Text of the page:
The same automation that eliminates jobs also gives us significantly more capabilities – skills where humans excel. No matter how much we automate, there will likely always be work opportunities where human skills will be valued – until Skynet takes over.
We can now cultivate a network that spans thousands where just a few decades ago our network of ‘friends’ would likely be measured in double digits. The value of our flexibility, intuition and relationships will likely continue to be valued.
What are the component skills of the jobs of the future? Here are a few ideas:
- Change management – Individuals that can help others embrace change and transition to new modes of operation. They will need to be experts at context transfer.
- Transcendental optimization – Those that can move beyond just simple tweaking (that can likely be automated) to breakthrough optimization approaches.
- Disassemblers – What you shut down can be as important as what you start. These skills will focus on how to shut down existing environments.
- Strategic futurists – Roles that focus on envisioning the future and can convey that to others effectively.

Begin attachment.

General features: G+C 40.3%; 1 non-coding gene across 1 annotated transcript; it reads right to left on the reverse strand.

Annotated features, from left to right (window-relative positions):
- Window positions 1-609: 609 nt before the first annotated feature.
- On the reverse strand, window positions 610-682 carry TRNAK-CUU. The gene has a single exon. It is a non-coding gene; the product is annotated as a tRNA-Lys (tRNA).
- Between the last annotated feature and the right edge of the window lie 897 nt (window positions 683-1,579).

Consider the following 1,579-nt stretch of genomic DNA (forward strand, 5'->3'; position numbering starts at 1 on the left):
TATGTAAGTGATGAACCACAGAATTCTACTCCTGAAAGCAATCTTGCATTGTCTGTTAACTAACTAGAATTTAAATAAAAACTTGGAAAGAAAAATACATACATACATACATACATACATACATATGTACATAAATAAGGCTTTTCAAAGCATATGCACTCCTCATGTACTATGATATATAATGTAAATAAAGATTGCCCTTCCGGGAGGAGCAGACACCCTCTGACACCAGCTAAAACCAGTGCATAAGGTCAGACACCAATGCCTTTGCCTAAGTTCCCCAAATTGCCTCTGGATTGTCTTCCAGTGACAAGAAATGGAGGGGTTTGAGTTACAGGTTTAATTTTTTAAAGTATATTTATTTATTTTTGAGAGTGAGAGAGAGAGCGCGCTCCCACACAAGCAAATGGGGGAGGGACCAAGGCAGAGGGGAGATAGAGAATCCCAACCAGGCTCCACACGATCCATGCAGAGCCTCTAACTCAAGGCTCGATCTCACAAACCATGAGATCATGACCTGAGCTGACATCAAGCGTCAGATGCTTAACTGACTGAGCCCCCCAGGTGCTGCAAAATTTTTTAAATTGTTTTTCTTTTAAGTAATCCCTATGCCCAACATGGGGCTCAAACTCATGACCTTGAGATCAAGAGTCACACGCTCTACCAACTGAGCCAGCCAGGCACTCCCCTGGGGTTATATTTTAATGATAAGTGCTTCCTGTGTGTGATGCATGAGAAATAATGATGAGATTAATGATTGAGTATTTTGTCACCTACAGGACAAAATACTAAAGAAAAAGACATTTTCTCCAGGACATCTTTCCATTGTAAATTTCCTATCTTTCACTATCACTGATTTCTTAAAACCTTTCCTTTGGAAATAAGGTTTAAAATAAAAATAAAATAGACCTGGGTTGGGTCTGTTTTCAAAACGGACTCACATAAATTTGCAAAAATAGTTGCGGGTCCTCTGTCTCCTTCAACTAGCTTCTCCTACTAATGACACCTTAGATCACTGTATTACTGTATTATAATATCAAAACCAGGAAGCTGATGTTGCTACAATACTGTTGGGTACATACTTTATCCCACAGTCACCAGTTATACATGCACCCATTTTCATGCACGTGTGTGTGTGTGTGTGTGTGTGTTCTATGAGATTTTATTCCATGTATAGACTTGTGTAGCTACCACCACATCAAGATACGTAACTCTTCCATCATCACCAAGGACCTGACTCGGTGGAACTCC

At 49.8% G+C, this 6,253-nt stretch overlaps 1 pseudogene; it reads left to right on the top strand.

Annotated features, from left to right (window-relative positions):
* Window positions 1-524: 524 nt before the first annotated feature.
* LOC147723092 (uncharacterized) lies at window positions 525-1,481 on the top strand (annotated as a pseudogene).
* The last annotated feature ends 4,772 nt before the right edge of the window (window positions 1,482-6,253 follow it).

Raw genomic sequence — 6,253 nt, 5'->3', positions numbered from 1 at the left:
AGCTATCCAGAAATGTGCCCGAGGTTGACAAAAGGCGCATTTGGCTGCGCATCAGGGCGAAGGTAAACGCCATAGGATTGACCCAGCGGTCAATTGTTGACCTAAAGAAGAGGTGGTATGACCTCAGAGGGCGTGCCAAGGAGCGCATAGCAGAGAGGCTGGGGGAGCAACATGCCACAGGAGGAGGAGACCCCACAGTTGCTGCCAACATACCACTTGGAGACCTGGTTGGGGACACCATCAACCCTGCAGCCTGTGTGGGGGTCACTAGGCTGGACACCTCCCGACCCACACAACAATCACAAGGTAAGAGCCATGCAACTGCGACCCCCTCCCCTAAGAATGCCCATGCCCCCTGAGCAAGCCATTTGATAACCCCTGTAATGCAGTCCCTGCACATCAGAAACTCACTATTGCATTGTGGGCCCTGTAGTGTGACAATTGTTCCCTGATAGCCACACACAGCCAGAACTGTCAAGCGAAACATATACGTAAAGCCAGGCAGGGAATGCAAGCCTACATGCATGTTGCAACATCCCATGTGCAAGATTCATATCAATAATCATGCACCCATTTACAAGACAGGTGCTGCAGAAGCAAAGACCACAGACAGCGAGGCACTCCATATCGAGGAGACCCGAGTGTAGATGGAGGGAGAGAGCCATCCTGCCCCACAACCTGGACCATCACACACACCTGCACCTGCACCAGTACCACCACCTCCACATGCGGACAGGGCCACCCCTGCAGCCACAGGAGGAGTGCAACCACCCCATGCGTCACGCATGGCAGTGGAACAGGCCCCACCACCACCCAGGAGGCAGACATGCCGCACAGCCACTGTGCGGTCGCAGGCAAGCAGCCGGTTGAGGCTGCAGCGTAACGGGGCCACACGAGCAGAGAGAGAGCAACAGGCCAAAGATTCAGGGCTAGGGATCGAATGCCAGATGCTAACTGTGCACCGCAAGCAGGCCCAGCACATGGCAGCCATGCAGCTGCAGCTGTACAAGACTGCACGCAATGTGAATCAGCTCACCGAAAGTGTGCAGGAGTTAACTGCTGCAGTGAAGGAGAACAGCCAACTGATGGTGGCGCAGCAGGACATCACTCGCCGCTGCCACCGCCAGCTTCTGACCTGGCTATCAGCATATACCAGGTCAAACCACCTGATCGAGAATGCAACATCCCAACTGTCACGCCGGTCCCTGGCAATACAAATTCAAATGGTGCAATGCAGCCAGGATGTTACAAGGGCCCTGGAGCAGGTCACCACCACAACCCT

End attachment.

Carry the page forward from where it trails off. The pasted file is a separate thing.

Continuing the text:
- Ethicists – Functions that focus on the ethical and legal use of technology.
- Unique recognition – Although most situations can be handled in a standard way, those that can recognize when something is unique or at a critical inflection point will be crucial.
- User interface design – Although there will be less user interfaces required, the need to share that information and focus attention to greatest effect will be critical.
- Evangelist – Every good idea needs to be marketed effectively to be embraced.
- Modeler – All models are wrong but some are useful. The ability to effectively abstract complexity out of systems is a critical skill.
- Juggler – Keeping a number of balls in the air will continue to be crucial.
- Fixers – Abstraction is what makes many types of technology useful to the common folk. Sometimes though it doesn’t work and extraordinary measures will be required. Those who can do this best, will always have a job.
These can be aggregated together into thousands of new functions. What do you think?